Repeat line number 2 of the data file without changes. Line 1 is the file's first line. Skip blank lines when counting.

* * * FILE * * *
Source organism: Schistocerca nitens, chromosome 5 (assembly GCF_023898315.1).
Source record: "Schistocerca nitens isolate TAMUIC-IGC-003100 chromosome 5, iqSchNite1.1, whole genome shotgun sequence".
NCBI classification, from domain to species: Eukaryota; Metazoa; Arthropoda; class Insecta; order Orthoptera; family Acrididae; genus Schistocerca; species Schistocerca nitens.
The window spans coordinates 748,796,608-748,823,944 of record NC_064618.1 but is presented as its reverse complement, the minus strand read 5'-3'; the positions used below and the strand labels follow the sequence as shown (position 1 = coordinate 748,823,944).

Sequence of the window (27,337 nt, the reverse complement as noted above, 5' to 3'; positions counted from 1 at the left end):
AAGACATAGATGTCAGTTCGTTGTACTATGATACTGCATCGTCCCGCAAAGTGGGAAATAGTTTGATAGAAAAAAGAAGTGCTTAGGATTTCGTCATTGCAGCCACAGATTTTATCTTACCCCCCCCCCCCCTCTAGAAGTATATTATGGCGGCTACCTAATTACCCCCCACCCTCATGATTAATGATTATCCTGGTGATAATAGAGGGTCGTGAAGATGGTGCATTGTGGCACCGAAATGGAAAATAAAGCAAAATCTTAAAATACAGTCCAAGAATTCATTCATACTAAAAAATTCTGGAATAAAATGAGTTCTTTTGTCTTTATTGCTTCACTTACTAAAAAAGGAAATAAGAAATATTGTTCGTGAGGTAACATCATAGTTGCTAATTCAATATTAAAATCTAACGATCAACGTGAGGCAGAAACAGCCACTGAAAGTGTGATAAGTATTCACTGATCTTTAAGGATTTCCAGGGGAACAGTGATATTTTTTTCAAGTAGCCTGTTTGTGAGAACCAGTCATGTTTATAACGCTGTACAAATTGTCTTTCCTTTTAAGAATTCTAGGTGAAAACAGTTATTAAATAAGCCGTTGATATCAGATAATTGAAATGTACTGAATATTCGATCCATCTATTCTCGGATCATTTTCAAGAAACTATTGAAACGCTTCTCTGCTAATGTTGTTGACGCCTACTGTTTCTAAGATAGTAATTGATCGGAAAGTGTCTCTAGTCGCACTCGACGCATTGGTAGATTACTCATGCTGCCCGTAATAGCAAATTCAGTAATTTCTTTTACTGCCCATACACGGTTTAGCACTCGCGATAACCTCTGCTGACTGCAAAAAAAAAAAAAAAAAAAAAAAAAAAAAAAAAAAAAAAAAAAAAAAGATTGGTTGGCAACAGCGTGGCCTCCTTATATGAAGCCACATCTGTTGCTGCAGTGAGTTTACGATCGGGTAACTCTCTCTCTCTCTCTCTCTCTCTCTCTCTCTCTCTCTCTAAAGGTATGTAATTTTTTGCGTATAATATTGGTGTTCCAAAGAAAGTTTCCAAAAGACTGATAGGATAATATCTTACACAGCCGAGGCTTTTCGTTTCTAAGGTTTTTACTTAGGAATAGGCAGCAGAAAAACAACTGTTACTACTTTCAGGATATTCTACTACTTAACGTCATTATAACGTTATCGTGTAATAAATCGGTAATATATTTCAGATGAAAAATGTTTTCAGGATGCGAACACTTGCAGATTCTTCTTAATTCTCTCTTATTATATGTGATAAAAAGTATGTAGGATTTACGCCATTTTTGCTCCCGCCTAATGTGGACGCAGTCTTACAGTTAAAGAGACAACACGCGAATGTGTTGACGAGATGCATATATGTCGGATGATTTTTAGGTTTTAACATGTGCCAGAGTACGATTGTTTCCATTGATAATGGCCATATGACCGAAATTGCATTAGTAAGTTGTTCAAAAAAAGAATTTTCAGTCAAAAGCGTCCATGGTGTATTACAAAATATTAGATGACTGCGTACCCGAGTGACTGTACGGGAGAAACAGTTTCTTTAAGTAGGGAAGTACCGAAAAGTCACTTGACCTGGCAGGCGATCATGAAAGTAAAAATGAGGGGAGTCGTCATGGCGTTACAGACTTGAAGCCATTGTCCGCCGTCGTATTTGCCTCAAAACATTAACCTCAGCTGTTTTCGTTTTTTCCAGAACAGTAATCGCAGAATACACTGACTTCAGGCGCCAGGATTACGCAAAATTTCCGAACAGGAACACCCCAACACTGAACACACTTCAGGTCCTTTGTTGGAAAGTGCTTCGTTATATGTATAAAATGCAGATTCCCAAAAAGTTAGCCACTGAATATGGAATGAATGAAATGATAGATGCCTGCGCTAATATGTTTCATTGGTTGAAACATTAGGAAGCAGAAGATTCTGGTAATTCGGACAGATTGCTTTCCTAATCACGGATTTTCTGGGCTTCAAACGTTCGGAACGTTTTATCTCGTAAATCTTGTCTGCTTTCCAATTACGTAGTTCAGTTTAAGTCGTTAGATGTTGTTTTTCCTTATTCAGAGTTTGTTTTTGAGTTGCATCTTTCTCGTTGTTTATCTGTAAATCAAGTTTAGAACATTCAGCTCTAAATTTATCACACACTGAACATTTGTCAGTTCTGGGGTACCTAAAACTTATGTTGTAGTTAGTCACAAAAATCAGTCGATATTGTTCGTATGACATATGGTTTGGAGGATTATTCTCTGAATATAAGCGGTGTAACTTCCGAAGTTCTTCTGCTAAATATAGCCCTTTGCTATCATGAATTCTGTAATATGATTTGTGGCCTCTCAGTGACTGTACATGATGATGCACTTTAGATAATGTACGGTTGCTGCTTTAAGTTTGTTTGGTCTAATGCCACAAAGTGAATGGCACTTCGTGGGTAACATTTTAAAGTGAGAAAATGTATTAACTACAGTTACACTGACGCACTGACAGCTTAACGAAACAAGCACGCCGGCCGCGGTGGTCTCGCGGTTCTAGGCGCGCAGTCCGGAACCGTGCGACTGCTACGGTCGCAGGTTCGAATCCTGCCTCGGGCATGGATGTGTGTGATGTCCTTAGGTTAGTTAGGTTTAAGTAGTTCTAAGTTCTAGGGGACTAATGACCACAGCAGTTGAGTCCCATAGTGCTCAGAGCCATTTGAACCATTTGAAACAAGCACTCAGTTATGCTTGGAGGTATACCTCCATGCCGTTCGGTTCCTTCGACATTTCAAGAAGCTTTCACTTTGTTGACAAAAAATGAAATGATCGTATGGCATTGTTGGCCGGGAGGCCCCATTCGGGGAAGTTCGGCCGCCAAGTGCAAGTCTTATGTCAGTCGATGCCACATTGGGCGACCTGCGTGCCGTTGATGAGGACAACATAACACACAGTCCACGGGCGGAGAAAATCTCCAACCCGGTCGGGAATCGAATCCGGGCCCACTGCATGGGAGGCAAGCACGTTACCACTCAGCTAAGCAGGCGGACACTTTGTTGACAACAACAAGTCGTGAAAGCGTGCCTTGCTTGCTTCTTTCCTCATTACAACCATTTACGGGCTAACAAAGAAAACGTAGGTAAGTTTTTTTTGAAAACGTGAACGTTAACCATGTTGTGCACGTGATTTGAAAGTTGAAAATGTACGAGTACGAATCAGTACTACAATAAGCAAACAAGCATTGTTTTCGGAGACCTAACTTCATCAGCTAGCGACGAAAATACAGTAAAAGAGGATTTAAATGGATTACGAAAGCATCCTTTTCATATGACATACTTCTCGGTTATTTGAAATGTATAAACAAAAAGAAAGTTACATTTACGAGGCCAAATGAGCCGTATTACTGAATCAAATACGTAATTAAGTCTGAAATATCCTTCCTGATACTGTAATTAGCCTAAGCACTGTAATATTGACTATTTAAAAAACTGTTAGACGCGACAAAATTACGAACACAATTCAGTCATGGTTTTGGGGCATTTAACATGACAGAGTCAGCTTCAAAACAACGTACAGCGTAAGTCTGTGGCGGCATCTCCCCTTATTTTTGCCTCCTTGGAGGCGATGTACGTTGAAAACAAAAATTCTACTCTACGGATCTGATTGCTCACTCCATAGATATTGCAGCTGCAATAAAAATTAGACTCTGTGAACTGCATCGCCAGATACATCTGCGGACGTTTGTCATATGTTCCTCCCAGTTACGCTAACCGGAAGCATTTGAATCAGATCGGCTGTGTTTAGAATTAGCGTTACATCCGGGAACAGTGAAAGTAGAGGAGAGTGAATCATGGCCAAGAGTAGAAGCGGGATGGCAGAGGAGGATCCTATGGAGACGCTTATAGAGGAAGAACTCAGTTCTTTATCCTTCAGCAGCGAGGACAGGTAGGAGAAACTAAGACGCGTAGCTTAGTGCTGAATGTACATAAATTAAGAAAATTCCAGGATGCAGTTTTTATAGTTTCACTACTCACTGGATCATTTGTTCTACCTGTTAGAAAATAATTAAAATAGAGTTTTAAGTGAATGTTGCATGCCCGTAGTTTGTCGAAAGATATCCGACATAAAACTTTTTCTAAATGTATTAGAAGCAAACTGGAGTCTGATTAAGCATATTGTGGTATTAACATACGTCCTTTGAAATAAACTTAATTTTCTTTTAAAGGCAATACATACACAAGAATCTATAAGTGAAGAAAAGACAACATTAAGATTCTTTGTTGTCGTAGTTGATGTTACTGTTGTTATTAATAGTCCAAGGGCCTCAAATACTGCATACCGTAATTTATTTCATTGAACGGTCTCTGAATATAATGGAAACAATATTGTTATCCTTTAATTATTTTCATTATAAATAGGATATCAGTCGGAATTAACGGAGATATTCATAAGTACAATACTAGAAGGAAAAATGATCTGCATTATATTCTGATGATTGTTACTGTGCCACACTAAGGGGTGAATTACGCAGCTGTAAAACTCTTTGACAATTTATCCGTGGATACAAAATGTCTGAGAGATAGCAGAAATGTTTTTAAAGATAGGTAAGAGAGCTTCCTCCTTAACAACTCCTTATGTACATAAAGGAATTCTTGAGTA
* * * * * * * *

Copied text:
Source record: "Schistocerca nitens isolate TAMUIC-IGC-003100 chromosome 5, iqSchNite1.1, whole genome shotgun sequence".